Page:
Natural and synthetic diamonds (and any carbon material) contain 1.1% of isotope 13 C. The 13 C atoms are scattering centers for phonons – carriers of heat, thus restricting the thermal conductivity of diamond. Concentration of 13C isotope is much higher than other impurities–point defects. Solution – eliminate 13 C isotope from CVD diamond. Thermal conductivity of isotopically “pure” diamond Is it possible to increase K for diamond above 2400 W/mK at room temperature?
Isotopic composition of C, Si and Ge ElementIsotopes content, % C 12 C 98.93 13 C 1.07 Si 28 Si 92.23 29 Si 4.68 30 Si 3.09 Ge 70 Ge 20.38 72 Ge 27.31 73 Ge 7.76 74 Ge 36.72 76 Ge 7.83
The ultimate opportunity to achieve TC values > 2400 W/mK relays on purification of isotopic composition of diamond. The natural isotope content in diamond is 98.93% 12 C and 1.07% 13 C. Phonon scattering on 13 C atoms results in thermal resistance. Isotopic effect on thermal conductivity of diamond 12 C-enriched polycrystalline CVD diamond films: k = 21,8 W/cmK; k = 26 W/cmK G.E. Graebner, Appl. Phys. Lett. 64 (1994) 2549. Isotopically modified 12 C (99.90%) single crystal HPHT diamond, General Electric (1990-1993) k=33.2 W/cmK 50% increase vs “normal” diamond. L. Wei, PRL, 70 (1993) 3764 Highly enriched (99.98%) 28 Si. At room temperature: thermal conductivity enhancement of 10% compared to k = 140 W/mK for natural Si. In the maximum at 26K the TC gain is 8 times. R.K. Kremer et al. Sol. State Comm. 131 (2004) 499. Previous works Si diamond
Growth of isotopically enriched poly 12 C CVD diamond CO isotope separation by diffusion. “Colonna” system, Kourchatov Institute, Moscow. ● production of 12 CO with purity 12 C 99.96% ● conversion to 12 CH 4 ● diamond deposition by MPCVD (purity is preserved) ● cutting to 12x2x0.46 mm 3 bar ● TC measurements, steady state method k = 2510 W/mK at 298K for 12 C diamond (higher than for type IIa single crystals) - isotopic effect of 32%. k = 1900 W/mK for 0.5 mm thick film with natural isotope abundance. k =2600 W/mK - perpendicularly to the film plane. The isotopic effect increases with temperature decrease - the maximum TC of 4700 W/mK at T=160K. A. Inyushkin et al. Bull. Lebedev Phys. Inst. 34 (2007) 329 The further increase in TC for 12 C diamond is limited by defects, impurities, grain boundaries. ► single crystals
Diamond bar 14x2x0.5 mm 3 Heater (resistor) Resistor thermometer (Cernox, LakeShore Cryotronics) Copper block Measurement cell to determine thermal conductivity at T = 4 - 450K Steady state method of constant thermal gradient. Kourchatov Institute, Moscow Sample – polycrystalline CVD diamond. The cryostat in vacuum lower 10 -5 Torr. Multilayer thermal radiation shield (at T>200K). Measurement accuracy of k is better 3% (primarily due to an error in distance between thermometers).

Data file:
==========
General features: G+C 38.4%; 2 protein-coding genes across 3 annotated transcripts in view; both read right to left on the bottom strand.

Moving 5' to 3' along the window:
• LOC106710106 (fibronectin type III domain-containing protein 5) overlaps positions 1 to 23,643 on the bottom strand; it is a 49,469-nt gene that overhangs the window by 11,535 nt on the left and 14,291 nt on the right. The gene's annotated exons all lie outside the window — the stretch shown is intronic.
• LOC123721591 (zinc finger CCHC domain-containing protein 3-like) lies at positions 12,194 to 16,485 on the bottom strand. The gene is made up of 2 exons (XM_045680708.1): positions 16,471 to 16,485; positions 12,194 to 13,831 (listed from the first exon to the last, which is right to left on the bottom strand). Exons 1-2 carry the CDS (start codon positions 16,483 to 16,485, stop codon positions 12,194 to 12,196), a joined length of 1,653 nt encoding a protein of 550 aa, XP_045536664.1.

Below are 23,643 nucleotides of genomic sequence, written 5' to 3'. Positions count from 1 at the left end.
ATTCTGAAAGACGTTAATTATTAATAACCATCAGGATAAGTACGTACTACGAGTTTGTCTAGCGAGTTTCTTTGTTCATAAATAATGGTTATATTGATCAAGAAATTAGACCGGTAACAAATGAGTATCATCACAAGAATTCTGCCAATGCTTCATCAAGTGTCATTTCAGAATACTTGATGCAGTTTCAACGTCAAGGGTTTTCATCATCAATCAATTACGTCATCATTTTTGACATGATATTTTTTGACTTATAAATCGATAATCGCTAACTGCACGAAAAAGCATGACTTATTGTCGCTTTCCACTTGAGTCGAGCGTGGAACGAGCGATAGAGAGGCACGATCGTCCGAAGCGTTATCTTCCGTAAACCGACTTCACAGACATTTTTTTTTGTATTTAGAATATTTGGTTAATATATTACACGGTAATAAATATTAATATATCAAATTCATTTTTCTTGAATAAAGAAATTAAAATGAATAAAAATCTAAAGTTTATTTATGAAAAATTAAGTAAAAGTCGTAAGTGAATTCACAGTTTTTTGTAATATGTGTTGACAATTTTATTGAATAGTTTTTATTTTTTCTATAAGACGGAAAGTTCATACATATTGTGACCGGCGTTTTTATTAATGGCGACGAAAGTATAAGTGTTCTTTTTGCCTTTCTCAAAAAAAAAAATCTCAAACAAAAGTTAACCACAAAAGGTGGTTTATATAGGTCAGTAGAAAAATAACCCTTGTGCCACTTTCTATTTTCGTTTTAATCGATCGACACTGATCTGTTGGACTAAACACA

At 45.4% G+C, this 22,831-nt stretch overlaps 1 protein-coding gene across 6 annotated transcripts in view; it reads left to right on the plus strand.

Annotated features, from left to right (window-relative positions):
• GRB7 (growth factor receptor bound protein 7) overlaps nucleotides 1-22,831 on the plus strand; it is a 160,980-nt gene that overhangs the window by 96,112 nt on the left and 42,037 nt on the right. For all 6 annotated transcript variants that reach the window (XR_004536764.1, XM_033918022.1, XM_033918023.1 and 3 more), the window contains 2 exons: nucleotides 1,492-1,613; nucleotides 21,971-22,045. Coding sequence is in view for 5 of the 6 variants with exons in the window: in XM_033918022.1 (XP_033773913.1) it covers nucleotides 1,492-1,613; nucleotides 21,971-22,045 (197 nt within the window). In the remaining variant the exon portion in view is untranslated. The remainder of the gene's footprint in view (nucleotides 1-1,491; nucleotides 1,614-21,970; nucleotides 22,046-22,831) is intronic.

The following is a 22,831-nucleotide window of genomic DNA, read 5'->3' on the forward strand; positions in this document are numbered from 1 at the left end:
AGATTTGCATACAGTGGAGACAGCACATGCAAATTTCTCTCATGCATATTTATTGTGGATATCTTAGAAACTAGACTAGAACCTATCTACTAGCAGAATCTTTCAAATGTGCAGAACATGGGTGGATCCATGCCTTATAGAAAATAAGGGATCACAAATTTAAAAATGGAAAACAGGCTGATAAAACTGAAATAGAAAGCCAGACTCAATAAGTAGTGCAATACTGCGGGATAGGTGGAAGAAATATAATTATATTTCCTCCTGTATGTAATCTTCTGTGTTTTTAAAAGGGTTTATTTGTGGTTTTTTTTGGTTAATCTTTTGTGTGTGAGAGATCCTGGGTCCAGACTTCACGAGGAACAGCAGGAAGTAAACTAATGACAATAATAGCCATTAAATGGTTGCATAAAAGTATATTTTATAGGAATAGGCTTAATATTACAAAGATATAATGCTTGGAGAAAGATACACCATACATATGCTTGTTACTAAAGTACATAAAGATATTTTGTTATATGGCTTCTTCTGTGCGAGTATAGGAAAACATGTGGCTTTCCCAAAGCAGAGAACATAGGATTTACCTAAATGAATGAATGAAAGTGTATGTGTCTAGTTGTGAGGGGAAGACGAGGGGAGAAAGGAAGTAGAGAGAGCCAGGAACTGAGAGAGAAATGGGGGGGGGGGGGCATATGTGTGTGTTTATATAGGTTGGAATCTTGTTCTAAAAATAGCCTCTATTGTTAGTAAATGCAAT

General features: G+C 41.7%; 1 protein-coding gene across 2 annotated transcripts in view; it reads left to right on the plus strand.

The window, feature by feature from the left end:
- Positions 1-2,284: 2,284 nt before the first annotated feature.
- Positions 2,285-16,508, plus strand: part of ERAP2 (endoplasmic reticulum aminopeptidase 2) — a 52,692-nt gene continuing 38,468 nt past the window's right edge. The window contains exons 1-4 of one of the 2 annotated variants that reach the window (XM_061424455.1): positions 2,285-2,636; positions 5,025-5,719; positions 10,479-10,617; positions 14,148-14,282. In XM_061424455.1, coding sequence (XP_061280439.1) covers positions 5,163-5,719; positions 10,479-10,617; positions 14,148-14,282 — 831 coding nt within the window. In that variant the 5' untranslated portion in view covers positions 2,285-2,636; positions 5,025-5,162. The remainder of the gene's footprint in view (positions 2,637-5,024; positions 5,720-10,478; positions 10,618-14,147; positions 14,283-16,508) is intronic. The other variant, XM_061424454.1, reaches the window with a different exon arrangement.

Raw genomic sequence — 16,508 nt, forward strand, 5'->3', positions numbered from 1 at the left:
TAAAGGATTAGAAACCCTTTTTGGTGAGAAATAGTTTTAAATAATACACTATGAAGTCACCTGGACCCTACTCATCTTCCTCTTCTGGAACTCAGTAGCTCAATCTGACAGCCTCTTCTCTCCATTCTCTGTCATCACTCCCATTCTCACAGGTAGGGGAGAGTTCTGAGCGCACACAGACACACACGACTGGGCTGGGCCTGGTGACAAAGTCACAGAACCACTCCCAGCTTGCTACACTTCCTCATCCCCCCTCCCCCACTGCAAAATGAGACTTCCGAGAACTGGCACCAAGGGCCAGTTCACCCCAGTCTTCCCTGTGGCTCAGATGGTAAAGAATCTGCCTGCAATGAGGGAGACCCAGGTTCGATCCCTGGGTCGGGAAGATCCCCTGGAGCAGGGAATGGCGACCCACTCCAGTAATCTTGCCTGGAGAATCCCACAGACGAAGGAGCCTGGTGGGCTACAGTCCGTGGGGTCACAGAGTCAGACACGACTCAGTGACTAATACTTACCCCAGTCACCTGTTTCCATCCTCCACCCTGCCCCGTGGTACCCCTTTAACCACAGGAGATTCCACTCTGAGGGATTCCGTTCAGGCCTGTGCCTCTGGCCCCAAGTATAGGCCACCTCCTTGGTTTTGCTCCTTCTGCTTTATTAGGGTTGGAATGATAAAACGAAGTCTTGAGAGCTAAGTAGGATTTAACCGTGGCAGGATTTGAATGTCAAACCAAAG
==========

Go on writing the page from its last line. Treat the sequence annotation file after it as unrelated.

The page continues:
Applications of isotopically modified diamonds with extraordinary thermal conductivity ● Heat spreaders for high power electronic devices ● Single crystals and nanocrystals with nitrogen-vacancy (NV) fluorescent color centers for quantum computing and cryptography - isotope 13 C with nuclear spin should be eliminated to increase spin relaxation (coherence) time of NV centers to µs level. ● Reflecting and transmission X-ray optics for high intensity beams (synchrotron sources) a combination of high TC, low atomic number Z and structure perfection is required. ● Laser optics (including diamond Raman lasers) with increased damage threshold.
● k = 0.06-0.10 W/cmK at RT is 200 times lower than for single crystal diamond, but still higher than for amorphous sp 3 carbon ta-C k a-C = 0.035 W/cmK. ● Thermal conductivity decreases with nitrogen “doping”. ● k = 1/3 C*V*L, where C – heat capacity, V – sound velocity, L – phonon free path. For single crystal L=240 nm; for NCD L 2 nm (of the order of grain size). Thermal conductivity of UNCD measured by a laser flash technique Thermal conductivity vs N 2 % V. Ralchenko, et al. DRM, 16 (2007) 2067
● k NCD is between polycrystalline diamond and amorphous carbon; ● slow and monotonic temperature dependence; ● in a phonon-hopping model (PHM) the reduction in thermal conductivity is due to decrease in phonon transparency parameter (t) through grain boundaries: t=0.2-0.32 for UNCD, t=0.9 for polycrystalline film. Thermal conductivity of UNCD Temperature dependences measured by “3 Omega” method W.L. Liu et al. APL 89 (2006) 171915 a-C
C-H stretch absorption bands 2800-3100 cm -1 Nitrogen and hydrogen impurities in CVD diamond N and H content evaluation from optical absorption spectra S. Nistor et al. J. Appl. Phys. 87 (2000) 8741. N-induced UV absorption 270 nm Diamond samples of different qualities A - E 2-phonon absorptio n
Correlation of (bonded) H and N impurities Hydrogen and nitrogen concentrations are determined from IR and UV absorption V. Ralchenko et al. in Hydrogen Materials Science and Chemistry of Metal Hydrides, Kluwer, 2002, p. 203; A.V. Sukhadolau et al. Diamond Relat. Mater. 14 (2005) 589.
Luminescent nitrogen-vacancy (N-V) and nitrogen-vacancy (Si-V) color centers in diamond PL spectrum on moderate quality of polycrystalline diamond film. ● Bright PL lines на 637 nm (1,945 эВ) from NV - and 575 nm from NV 0. ● PL lines на 738 nm from SiV. ● All these centers are stable at room temperature. ● Doping during growth process
The diamond films were deposited on Si substrate at temperature 700ºC (squares) and 800ºC (triangles), and on Mo substrate at 700ºC (circles). Si impurity extends to 20-60 μm in depth. Si impurity in CVD diamond: depth mapping V. Ralchenko, in Nanostructured Thin Films and Nanodispersion Strengthened Coatings, 2004, p. 209. Si-diamond interface Mapping PL in cross section